IntierraRMG, which specializes in mining-industry data collection and analysis, recently pointed out that the generally higher metals prices of the past decade have tended to lower the economic cut-off grade for most metals, and this has contributed to an overall decline in mined ore grades. This trend has been augmented by the introduction of larger equipment, which has lower unit operating costs. Nowhere, said IntierraRMG, is this more apparent than in the evolution of the “ultra” class haul truck, which emerged In 1996 when Komatsu delivered the 930E—first of a class of super-large mining trucks intended to help mining companies capture economies of scale at big surface mines. The 930E, with a 290-mt payload capacity, remains popular throughout the industry but has been superseded in capacity by haulers with much larger payload ratings.
Komatsu’s 960E hauler, shown here, is the company’s current flagship ultra-class mine truck. Its predecessor, the 930E, was the first of the ultra-class haulers when it was introduced in the mid-1990s.
IntierraRMG’s latest report, focused on Trends in Mining Methods, Technology and Equipment noted that, before 1996, the largest mining trucks in use had rated payloads of approximately 218 mt. That changed with the delivery of four of Komatsu’s 930E’s to copper mines in the southwestern U.S. Although Komatsu had gained a clear early advantage on its competition, first Liebherr (1998) and then Caterpillar (1999) not only introduced their own ultra-class trucks but expanded the range of payload capacity to 327 mt. In 2003, Liebherr again pushed the capacity envelope to 363 mt. By the end of 2012, there were more than 3,000 of these ultra-class trucks—classified as those with payloads of more than 290 mt—operating at 100 mines worldwide. This truck category now represents the fastest growing segment of the large-capacity truck market, defined as those trucks having payloads of 90 mt or more.
As IntierraRMG Managing Director Peter Rossdeutscher said, “Shipments of these ultra-class trucks achieved early acceptance, growing from just the four delivered in 1996 to more than 100 units in 2000 and 2001.” By the end of 2002, the total population of ultra-class trucks approached 500 units, but they were working at only 37 different locations and accounted for only 6% of the global truck population—more than six years after the first 930E was commissioned. At that time, there were five major suppliers offering at least one model over 290 mt: Komatsu (from 1996), Liebherr (1998), Caterpillar (1999), Unit Rig (2000) and Hitachi (2002).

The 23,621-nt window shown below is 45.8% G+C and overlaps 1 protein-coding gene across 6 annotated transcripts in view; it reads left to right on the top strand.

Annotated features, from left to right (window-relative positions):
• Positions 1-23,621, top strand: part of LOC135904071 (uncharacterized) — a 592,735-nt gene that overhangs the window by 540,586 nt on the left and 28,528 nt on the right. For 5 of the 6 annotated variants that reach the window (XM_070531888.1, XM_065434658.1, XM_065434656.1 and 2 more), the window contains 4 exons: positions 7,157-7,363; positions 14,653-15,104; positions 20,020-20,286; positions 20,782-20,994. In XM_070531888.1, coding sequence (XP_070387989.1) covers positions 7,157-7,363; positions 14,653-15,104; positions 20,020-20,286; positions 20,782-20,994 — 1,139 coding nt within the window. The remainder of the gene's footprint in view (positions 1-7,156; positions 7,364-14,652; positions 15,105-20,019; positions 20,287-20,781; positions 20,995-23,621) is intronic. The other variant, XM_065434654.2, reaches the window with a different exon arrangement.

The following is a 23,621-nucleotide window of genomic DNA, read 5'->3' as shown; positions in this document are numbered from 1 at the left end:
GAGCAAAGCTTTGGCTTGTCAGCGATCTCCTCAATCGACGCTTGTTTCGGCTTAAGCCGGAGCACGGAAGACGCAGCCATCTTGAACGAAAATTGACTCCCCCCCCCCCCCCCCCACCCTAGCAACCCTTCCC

The commodities boom and mining super-cycle that commenced circa 2003 brought with it a near decade-long growth in demand for large mining trucks, interrupted only briefly in 2009. Global shipments of 90-mt plus trucks increased from less than 1,000 per year to nearly 3,000 in 2007. The demand for the largest trucks increased as well, with the 282 units shipped bringing the ultra-class population to more than 1,100. But even more than 10 years after the class’ introduction, ultra-class haulers represented only slightly more than 10% of installed payload worldwide. Comparing their growth during the first five years of the mining and equipment super cycle (2003–2007) to the five previous years (1998–2002) shows a slower growth rate for the ultra class than for any class of large-capacity trucks.
But, reports IntierraRMG, the situation changed significantly during the past five years. With the exception of a sharp contraction during 2009, the overall truck market has increased, reaching nearly 5,000 unit shipments in 2012—and growth of the ultra-class segment has greatly surpassed that of the smaller haulers. According to Rossdeutscher, “The 640 ultra-class haulers delivered in 2012 accounted for more than 25% of delivered capacity, and the 3,004 units in service at the end of December last year accounted for more than 16% of the total truck payload in operation worldwide. Looked at another way: Of the additional 3.6 million mt of truck payload in operation at the end of last year, more than 22% was accounted for by trucks in the 290-mt plus range.”